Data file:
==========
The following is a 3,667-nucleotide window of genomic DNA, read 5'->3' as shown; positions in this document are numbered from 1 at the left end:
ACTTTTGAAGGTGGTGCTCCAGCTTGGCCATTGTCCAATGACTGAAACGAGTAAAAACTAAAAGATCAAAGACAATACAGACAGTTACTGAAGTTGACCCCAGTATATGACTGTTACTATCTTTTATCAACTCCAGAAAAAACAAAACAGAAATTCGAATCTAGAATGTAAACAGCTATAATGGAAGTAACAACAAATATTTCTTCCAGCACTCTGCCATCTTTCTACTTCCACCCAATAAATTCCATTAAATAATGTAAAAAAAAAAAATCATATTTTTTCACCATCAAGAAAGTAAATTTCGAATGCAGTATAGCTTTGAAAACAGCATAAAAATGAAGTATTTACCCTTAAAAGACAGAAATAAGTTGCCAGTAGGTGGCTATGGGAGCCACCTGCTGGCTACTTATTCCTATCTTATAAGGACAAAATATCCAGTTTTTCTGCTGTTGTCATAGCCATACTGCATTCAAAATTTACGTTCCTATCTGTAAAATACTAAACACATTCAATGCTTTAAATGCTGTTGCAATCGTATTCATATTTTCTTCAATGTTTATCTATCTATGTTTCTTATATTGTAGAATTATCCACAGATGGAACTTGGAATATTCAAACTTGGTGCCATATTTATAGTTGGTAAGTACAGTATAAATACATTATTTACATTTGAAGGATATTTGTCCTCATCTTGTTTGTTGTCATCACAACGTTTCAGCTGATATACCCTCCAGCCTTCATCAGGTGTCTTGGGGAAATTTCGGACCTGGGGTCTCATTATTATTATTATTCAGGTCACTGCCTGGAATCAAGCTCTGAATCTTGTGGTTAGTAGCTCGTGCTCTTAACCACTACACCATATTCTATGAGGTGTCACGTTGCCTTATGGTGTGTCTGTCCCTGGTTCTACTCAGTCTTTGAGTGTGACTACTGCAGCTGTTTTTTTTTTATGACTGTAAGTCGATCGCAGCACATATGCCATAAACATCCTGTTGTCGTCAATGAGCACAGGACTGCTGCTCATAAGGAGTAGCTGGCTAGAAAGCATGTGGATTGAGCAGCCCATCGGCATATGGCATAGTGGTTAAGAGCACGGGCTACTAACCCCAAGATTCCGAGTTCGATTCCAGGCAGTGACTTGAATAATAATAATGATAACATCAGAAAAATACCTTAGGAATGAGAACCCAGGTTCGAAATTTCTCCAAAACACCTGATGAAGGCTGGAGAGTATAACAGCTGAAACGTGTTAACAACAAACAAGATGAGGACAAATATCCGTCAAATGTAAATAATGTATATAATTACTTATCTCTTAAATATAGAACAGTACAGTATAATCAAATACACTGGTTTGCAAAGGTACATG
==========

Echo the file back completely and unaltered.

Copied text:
The following is a 3,667-nucleotide window of genomic DNA, read 5'->3' as shown; positions in this document are numbered from 1 at the left end:
ACTTTTGAAGGTGGTGCTCCAGCTTGGCCATTGTCCAATGACTGAAACGAGTAAAAACTAAAAGATCAAAGACAATACAGACAGTTACTGAAGTTGACCCCAGTATATGACTGTTACTATCTTTTATCAACTCCAGAAAAAACAAAACAGAAATTCGAATCTAGAATGTAAACAGCTATAATGGAAGTAACAACAAATATTTCTTCCAGCACTCTGCCATCTTTCTACTTCCACCCAATAAATTCCATTAAATAATGTAAAAAAAAAAAATCATATTTTTTCACCATCAAGAAAGTAAATTTCGAATGCAGTATAGCTTTGAAAACAGCATAAAAATGAAGTATTTACCCTTAAAAGACAGAAATAAGTTGCCAGTAGGTGGCTATGGGAGCCACCTGCTGGCTACTTATTCCTATCTTATAAGGACAAAATATCCAGTTTTTCTGCTGTTGTCATAGCCATACTGCATTCAAAATTTACGTTCCTATCTGTAAAATACTAAACACATTCAATGCTTTAAATGCTGTTGCAATCGTATTCATATTTTCTTCAATGTTTATCTATCTATGTTTCTTATATTGTAGAATTATCCACAGATGGAACTTGGAATATTCAAACTTGGTGCCATATTTATAGTTGGTAAGTACAGTATAAATACATTATTTACATTTGAAGGATATTTGTCCTCATCTTGTTTGTTGTCATCACAACGTTTCAGCTGATATACCCTCCAGCCTTCATCAGGTGTCTTGGGGAAATTTCGGACCTGGGGTCTCATTATTATTATTATTCAGGTCACTGCCTGGAATCAAGCTCTGAATCTTGTGGTTAGTAGCTCGTGCTCTTAACCACTACACCATATTCTATGAGGTGTCACGTTGCCTTATGGTGTGTCTGTCCCTGGTTCTACTCAGTCTTTGAGTGTGACTACTGCAGCTGTTTTTTTTTTATGACTGTAAGTCGATCGCAGCACATATGCCATAAACATCCTGTTGTCGTCAATGAGCACAGGACTGCTGCTCATAAGGAGTAGCTGGCTAGAAAGCATGTGGATTGAGCAGCCCATCGGCATATGGCATAGTGGTTAAGAGCACGGGCTACTAACCCCAAGATTCCGAGTTCGATTCCAGGCAGTGACTTGAATAATAATAATGATAACATCAGAAAAATACCTTAGGAATGAGAACCCAGGTTCGAAATTTCTCCAAAACACCTGATGAAGGCTGGAGAGTATAACAGCTGAAACGTGTTAACAACAAACAAGATGAGGACAAATATCCGTCAAATGTAAATAATGTATATAATTACTTATCTCTTAAATATAGAACAGTACAGTATAATCAAATACACTGGTTTGCAAAGGTACATG